Webinar Recap: How to Build Platforms, Not Products
Learn the advantages of creating a platform rather than just a product, and the four network economy focusses that form a platform strategy.
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On September 13th, we hosted a webinar all about building platforms, not just products featuring Eric Prugh, co-founder and COO of PactSafe - the leading contract execution platform - and Ross Garrett, Head of Marketing here at Cloud Elements. The speakers discuss why simply having an open API is not enough - SaaS and technology providers need to make integration easier by shifting the burden of integration off of their customers. Today's most successful software companies have made this leap from selling products, to selling a platform.
So WHY are software companies taking this leap? Platforms deliver far more value and utility to your business than a standalone product. You want to be able to enable users, by providing the integration fabric & patterns they need. You also need to think beyond developers, and democratization takes hold across integration.
PactSafe's Platform Strategy
Eric shares why integration is so fundamental to their platform strategy, "Businesses need faster ways to get signatures on contracts. With PactSafe, we empower your business to publish or send PactSafe's Platform Strategy: contracts for acceptance in any way imaginable, including text messages, click-through, e-signature, embedded contracts in apps, and more. We strive to make doing business with you more like ordering an Uber and less like buying a house."
Here's a look at PactSafe's platform offerings:
To learn more about how PactSafe is using Cloud Elements 2.0 to manage complex data sets from their customers' instances of Salesforce and to minimize the heartburn of managing individual APIs, read our latest press release.
These innovative companies, such as PactSafe, Slack, and Intercom, are making this shift to play within the "Network Economy" which is fueled by "Network Effects" - the phenomenon whereby goods and services become more valuable when more people use them, so there is a relentless focus on building as large a network as possible.
There are four superheroes of the Network Economy:
Let's take a closer look into each of the four superheroes.
Networked companies are able to detect, organize, and expose very small units of value. Their competitive advantage is to deal efficiently with billions of small transactions and to capture value created outside their walls. This is about understanding the even the smallest units of value in your organization. This might be data, business logic, or some other business capability.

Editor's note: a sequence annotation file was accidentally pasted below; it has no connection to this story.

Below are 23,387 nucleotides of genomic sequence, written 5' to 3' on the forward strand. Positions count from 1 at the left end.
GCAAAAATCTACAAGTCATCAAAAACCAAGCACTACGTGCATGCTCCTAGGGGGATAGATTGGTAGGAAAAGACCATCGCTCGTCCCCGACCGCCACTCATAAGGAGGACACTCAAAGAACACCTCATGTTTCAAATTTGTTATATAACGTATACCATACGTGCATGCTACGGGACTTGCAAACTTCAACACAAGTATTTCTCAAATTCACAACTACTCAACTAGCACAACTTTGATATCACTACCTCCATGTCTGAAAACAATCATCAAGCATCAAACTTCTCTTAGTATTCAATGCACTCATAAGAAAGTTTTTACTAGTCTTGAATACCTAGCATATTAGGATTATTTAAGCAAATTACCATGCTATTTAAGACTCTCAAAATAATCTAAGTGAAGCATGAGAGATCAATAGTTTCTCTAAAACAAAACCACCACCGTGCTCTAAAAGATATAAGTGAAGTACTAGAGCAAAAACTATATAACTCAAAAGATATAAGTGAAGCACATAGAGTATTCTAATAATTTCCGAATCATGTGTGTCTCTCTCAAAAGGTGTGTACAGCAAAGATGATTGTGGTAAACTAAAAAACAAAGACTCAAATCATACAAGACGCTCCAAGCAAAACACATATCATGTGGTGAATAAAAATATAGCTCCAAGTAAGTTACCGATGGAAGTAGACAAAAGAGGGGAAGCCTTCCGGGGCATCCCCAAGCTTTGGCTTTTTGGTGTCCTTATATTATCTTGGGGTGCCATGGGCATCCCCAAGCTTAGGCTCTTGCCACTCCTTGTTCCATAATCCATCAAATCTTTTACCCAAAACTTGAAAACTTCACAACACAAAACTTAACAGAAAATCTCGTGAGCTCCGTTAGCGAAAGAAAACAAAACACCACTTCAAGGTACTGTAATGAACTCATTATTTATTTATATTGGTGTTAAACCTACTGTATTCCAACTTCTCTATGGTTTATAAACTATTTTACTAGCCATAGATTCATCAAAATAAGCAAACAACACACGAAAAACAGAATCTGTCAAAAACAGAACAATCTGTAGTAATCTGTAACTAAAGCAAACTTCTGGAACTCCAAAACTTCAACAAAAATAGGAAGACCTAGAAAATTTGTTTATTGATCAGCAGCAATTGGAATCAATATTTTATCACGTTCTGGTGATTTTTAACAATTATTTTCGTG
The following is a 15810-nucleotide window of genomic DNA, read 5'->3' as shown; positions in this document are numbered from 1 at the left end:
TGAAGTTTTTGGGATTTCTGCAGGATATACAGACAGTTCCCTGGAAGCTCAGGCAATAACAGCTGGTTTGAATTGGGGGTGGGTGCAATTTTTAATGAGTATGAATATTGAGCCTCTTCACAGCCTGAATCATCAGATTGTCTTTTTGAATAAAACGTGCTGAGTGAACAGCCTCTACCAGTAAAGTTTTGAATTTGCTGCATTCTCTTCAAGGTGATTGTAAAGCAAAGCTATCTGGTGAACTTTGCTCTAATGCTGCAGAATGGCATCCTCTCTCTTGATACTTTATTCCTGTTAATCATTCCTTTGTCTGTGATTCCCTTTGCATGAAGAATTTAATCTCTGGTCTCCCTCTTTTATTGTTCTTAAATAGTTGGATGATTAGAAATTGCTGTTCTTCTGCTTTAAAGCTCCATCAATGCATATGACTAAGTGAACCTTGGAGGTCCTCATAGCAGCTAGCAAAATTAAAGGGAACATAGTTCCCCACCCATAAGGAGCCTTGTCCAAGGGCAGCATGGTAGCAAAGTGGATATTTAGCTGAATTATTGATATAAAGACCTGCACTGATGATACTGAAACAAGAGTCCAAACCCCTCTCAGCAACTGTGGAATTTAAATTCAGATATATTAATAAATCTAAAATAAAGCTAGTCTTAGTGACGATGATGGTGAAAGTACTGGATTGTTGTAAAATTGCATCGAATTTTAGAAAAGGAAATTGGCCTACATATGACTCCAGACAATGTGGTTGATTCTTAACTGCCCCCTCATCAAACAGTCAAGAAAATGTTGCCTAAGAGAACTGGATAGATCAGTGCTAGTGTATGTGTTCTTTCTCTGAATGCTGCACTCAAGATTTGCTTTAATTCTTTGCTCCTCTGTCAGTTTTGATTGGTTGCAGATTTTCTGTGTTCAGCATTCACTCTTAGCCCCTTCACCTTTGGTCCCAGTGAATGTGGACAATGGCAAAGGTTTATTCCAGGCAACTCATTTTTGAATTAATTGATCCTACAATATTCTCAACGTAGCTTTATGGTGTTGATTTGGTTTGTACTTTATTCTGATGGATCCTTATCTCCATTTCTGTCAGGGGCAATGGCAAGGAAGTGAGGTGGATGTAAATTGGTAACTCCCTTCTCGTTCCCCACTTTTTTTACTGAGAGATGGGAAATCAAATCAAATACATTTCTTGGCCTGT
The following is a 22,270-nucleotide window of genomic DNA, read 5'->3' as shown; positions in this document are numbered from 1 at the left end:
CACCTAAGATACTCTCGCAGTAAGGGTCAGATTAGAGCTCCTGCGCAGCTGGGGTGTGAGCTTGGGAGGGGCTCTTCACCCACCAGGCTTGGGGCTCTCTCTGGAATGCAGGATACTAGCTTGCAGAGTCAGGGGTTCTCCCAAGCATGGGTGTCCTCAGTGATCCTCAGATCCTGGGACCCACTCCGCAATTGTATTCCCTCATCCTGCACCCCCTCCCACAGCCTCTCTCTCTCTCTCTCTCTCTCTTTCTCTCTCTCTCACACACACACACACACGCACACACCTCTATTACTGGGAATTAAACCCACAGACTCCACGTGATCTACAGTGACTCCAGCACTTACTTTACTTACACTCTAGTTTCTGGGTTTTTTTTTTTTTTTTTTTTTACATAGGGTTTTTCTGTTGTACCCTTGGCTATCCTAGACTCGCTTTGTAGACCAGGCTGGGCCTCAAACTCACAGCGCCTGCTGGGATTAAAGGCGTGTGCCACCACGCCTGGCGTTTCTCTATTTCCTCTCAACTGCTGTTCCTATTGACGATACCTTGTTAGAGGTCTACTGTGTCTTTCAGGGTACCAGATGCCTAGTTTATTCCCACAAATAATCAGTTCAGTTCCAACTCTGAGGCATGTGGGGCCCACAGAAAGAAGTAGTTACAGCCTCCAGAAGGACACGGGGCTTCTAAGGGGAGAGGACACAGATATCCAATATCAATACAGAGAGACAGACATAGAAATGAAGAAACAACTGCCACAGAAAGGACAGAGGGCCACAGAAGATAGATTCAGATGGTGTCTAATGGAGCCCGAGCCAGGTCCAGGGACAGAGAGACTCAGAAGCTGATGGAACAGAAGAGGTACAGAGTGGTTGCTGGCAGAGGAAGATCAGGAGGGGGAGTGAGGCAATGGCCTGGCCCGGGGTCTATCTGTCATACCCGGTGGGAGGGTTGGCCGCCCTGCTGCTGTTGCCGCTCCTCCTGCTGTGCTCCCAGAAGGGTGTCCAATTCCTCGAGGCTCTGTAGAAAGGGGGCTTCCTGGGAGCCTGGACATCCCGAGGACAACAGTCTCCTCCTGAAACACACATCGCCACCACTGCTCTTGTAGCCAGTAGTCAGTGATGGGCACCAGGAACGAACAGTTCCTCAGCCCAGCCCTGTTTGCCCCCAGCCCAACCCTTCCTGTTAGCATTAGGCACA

The competitive advantage of magnetic companies is leveraging these value units to capture and deliver value internally and externally - the smallest value from your business combined with complementary external services can be extremely powerful.
Networked companies use highly scalable software and services to achieve near zero cost delivery. They can grow indefinitely in revenue with minimal impact on costs. Their competitive advantage is speed of scale and profitability. This is about removing the limits of a single-sided business model. It's also about knowing where your limits as a domain expert end and value from others begins. The Fintech company Stripe is a great example:
Networked companies use real-time data feedback to instantly optimize market fit and improve products' value. Their competitive advantage is first mover time-to-market. Real-time network effects are about reacting to change, and always delivering value as the ecosystem around you, or customer demands fluctuate.
The competitive advantage is truly about being the first mover - as Wayne Gretsky said, "skate to where the puck is going to be, not where it has been."
Networked companies use customer knowledge to fine-tune and personalize the experiences they deliver to each customer. Their competitive advantage is customer engagement and loyalty. Perhaps the most important of our super powers, intimate organizations are about adapting and personalizing their service of different personas, or even individuals. Netflix provides a great example:
So HOW can companies actually create this network effect? It ultimately boils down to three things: flexibility, longevity, and integration.
To learn more about how your organization can transform into a platform, check out the on-demand webinar below. Additionally, if you'd like to get in touch with an API Specialist from Cloud Elements, feel free to contact us anytime.
Published at DZone with permission of Ross Garrett, DZone MVB. See the original article here.
Opinions expressed by DZone contributors are their own.
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